Alright, friends and family, I love you to death, but you know what? I have to stop acting like it’s a major holiday when I see you all. This is a problem for me, because I still feel like celebrating the wondrousness of being back in Maine and near you all, but I’ve put on 15 pounds in about two months in no small part because I’ve been eating and drinking like it’s Christmas every time I hang out with anyone.
My approach to eating has generally been “Don’t make other people uncomfortable by exercising weird and specific diet habits in front of them.” I still mostly believe in this. I love good food, I love sharing good food with the people I love, and I think that depriving yourself of the joy of those two things is sad for everyone. HOWEVER…as I get older, my body can’t actually shed every single bad eating decision I make with the same ease it did when I was 18. You know that famous freshman 15? I didn’t gain it–I lost it. Unfortunately, I’m not a freshman anymore. I thought I would at least hit 30 before that became true, but guess what? My body has its own timeline.
So here’s the thing: I’m done with dessert and alcohol during the week. I will define the weekend as starting Friday night and ending Sunday night to accommodate times we’re more likely to be hanging with people, but I’m going to put a minor movement requirement on myself in order to earn dessert and alcohol even for the weekend. I have to walk 2 hours throughout the week.
My reasoning here is that dessert and wine are the most nutrient-devoid, calorie-rich things that I have been regularly eating after 2pm, which is roughly when you should be eating less sugar and carbs and more veggies and protein if you’re trying to lose weight. I had pretty good success with that approach during the 17 Day Diet, but that just didn’t turn out to be a sustainable life choice for me, so I’m going to take the useful lessons and leave the rest behind.
As for exercise: I like walking. It’s refreshing and wakes my mind up. It’s the only exercise other than yoga (which I don’t have much room for) and using an elliptical machine (which I don’t own) that leaves my body feeling good and ready for the day instead of spent and brain-dead. So I can do it. I already spend 1 hour walking to work most of the time, so I’m only asking myself for 2 more brisk walks during the week, which will be a pleasure instead of a pain and will not necessarily require me to shower immediately after getting home. (Until I master the 5-minute shower, the time commitment of showering will continue to be an impediment to setting time aside for sweat-inducing exercise.)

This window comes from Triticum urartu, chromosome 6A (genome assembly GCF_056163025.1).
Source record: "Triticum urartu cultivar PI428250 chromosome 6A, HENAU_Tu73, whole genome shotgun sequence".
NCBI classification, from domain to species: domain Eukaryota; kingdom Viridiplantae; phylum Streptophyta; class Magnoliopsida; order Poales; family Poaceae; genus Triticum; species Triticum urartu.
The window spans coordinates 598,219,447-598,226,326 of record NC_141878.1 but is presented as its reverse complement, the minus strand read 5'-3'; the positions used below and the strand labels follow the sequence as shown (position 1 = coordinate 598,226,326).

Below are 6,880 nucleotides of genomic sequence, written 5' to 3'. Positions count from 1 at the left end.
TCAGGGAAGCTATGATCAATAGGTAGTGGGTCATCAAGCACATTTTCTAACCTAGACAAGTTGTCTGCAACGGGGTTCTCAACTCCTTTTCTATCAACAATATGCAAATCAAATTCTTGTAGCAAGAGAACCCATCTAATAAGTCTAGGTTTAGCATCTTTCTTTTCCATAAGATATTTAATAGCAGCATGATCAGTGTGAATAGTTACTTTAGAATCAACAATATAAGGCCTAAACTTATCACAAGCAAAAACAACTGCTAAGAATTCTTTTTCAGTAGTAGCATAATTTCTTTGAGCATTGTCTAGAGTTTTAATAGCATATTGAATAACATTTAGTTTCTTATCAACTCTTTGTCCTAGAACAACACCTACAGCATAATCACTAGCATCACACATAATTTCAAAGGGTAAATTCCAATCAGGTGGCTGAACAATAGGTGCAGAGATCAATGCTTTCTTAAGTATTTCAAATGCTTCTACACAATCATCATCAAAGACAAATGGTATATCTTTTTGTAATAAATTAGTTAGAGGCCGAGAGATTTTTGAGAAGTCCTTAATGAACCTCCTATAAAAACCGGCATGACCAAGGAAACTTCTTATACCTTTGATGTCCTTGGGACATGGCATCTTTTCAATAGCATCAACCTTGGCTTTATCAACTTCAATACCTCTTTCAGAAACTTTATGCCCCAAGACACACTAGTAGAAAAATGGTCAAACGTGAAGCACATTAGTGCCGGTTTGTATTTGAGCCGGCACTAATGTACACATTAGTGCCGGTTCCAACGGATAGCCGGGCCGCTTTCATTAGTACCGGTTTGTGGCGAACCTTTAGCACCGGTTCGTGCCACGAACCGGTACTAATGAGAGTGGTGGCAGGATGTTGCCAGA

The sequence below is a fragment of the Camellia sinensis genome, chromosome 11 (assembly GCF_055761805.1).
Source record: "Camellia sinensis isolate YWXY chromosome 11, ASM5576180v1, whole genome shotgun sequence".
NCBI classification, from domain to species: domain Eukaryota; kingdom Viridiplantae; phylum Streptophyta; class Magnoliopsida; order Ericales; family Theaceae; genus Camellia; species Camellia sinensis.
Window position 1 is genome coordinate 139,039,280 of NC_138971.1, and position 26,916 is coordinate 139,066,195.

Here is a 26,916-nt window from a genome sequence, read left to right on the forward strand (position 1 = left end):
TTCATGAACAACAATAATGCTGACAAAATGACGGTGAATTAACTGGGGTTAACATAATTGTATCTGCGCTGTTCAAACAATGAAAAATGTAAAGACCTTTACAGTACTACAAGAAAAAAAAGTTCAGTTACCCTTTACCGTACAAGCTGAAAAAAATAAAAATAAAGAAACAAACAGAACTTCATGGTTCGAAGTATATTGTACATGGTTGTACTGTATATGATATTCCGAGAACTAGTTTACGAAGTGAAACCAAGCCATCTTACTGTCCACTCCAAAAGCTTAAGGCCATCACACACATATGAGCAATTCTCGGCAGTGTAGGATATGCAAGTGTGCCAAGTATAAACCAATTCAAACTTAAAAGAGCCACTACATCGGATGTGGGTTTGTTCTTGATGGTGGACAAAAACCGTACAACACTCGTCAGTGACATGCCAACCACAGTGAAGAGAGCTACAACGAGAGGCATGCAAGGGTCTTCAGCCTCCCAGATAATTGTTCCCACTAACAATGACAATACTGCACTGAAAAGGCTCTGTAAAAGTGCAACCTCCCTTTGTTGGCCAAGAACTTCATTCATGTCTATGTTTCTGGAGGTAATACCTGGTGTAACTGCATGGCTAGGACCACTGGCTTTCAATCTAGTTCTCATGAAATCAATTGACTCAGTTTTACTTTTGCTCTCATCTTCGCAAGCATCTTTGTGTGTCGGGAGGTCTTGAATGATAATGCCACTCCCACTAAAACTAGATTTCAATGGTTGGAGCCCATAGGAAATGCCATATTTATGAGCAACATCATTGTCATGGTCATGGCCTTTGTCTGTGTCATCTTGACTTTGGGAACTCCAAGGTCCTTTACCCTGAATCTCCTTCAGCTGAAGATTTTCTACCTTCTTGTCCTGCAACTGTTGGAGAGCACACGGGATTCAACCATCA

One more point: I’m starting today. I came to a realization last night that I needed to make a change, and this time, I’m not building up until Monday to start. I’m starting now. Why?
I never really understood what Yoda meant as a kid. “But sometimes we do fail,” I would think. “So how does he explain that?” What I’ve come to realize is that doing is not always a short-term prospect. Doing instead of trying means never believing that you cannot accomplish what you set out to do. I’m getting better at this mindset the more I practice it, and it’s time for me to apply it to the way I approach wellness. Will the particular set of rules be enough to help me hit the balance of reasonable eating and enjoying food? That remains to be seen. But they’re a start, and I’m going to do them.
I also recently read, in brief, about a study on willpower. There’s been more research done contesting this, so I’d have to hunt down a metanalysis on this type of work to get a better picture of how willpower works, but the gist of the work seemed to be saying that (a) humans have a depletable willpower bar, like a mage in a video game, (b) how quickly that bar depletes is dependent on whether or not you believe in its existence, and (c) there are ways to renew the energy in that bar.
What I am choosing to take away from this research is that I can put less strain on my willpower by not waiting until next week or after some holiday or whatever to get going. So, no excuses or delays, I’m starting today. I suspect the social component is also fairly critical. Having to say “no” repeatedly makes each time that much more difficult, and having accountability helps, so if those of you I end up hanging out with on any given week night can find the kindness within you to either let me off the hook for dessert and booze with little pressure or even remind me of what I’ve committed to, I’ll be thankful.
Most importantly, though–please don’t feel like I’m judging you when your food choices are different than mine. I love you all and I respect the individual nature of a relationship with food and how that fits into everything else in life. Eating less celebratory food when I’m with you doesn’t mean I’m less inclined to celebrate my time with you, either: it just means I’m settling in to keep the celebration going long-term.
Alrighty then. That’s settled. Time for a walk.